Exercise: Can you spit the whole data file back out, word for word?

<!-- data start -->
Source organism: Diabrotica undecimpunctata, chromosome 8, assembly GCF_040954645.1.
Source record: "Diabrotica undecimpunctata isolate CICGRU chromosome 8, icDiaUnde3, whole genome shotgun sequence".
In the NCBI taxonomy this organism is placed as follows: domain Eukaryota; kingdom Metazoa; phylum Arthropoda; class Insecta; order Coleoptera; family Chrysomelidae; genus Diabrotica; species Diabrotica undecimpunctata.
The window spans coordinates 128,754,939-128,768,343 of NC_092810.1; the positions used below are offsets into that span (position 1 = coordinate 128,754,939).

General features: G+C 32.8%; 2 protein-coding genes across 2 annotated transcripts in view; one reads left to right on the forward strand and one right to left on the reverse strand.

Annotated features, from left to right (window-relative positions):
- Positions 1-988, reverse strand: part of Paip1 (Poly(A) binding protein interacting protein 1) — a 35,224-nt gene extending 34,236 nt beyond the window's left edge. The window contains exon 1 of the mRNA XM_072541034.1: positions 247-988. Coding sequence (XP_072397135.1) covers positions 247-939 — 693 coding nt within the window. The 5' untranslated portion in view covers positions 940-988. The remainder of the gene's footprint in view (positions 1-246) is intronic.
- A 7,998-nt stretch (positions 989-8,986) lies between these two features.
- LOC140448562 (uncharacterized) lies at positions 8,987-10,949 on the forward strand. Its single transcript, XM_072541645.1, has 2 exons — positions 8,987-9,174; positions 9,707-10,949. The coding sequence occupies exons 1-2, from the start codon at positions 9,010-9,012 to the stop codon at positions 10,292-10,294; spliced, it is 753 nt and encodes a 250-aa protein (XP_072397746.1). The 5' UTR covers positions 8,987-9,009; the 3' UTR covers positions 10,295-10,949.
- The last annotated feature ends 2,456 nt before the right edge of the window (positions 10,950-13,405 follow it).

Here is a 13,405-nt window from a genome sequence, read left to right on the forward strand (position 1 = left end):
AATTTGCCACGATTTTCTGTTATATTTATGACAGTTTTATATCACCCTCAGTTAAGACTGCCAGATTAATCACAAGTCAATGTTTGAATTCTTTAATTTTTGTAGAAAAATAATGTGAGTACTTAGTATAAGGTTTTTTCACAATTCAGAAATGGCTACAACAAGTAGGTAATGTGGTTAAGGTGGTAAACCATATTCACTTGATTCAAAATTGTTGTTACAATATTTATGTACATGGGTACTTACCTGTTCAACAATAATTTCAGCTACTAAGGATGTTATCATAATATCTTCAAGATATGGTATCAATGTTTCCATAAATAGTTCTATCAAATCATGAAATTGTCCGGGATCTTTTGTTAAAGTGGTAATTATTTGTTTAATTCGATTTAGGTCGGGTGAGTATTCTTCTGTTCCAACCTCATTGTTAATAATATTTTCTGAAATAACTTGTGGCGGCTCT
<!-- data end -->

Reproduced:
Source organism: Diabrotica undecimpunctata, chromosome 8, assembly GCF_040954645.1.
Source record: "Diabrotica undecimpunctata isolate CICGRU chromosome 8, icDiaUnde3, whole genome shotgun sequence".
In the NCBI taxonomy this organism is placed as follows: domain Eukaryota; kingdom Metazoa; phylum Arthropoda; class Insecta; order Coleoptera; family Chrysomelidae; genus Diabrotica; species Diabrotica undecimpunctata.
The window spans coordinates 128,754,939-128,768,343 of NC_092810.1; the positions used below are offsets into that span (position 1 = coordinate 128,754,939).

General features: G+C 32.8%; 2 protein-coding genes across 2 annotated transcripts in view; one reads left to right on the forward strand and one right to left on the reverse strand.

Annotated features, from left to right (window-relative positions):
- Positions 1-988, reverse strand: part of Paip1 (Poly(A) binding protein interacting protein 1) — a 35,224-nt gene extending 34,236 nt beyond the window's left edge. The window contains exon 1 of the mRNA XM_072541034.1: positions 247-988. Coding sequence (XP_072397135.1) covers positions 247-939 — 693 coding nt within the window. The 5' untranslated portion in view covers positions 940-988. The remainder of the gene's footprint in view (positions 1-246) is intronic.
- A 7,998-nt stretch (positions 989-8,986) lies between these two features.
- LOC140448562 (uncharacterized) lies at positions 8,987-10,949 on the forward strand. Its single transcript, XM_072541645.1, has 2 exons — positions 8,987-9,174; positions 9,707-10,949. The coding sequence occupies exons 1-2, from the start codon at positions 9,010-9,012 to the stop codon at positions 10,292-10,294; spliced, it is 753 nt and encodes a 250-aa protein (XP_072397746.1). The 5' UTR covers positions 8,987-9,009; the 3' UTR covers positions 10,295-10,949.
- The last annotated feature ends 2,456 nt before the right edge of the window (positions 10,950-13,405 follow it).

Here is a 13,405-nt window from a genome sequence, read left to right on the forward strand (position 1 = left end):
AATTTGCCACGATTTTCTGTTATATTTATGACAGTTTTATATCACCCTCAGTTAAGACTGCCAGATTAATCACAAGTCAATGTTTGAATTCTTTAATTTTTGTAGAAAAATAATGTGAGTACTTAGTATAAGGTTTTTTCACAATTCAGAAATGGCTACAACAAGTAGGTAATGTGGTTAAGGTGGTAAACCATATTCACTTGATTCAAAATTGTTGTTACAATATTTATGTACATGGGTACTTACCTGTTCAACAATAATTTCAGCTACTAAGGATGTTATCATAATATCTTCAAGATATGGTATCAATGTTTCCATAAATAGTTCTATCAAATCATGAAATTGTCCGGGATCTTTTGTTAAAGTGGTAATTATTTGTTTAATTCGATTTAGGTCGGGTGAGTATTCTTCTGTTCCAACCTCATTGTTAATAATATTTTCTGAAATAACTTGTGGCGGCTCT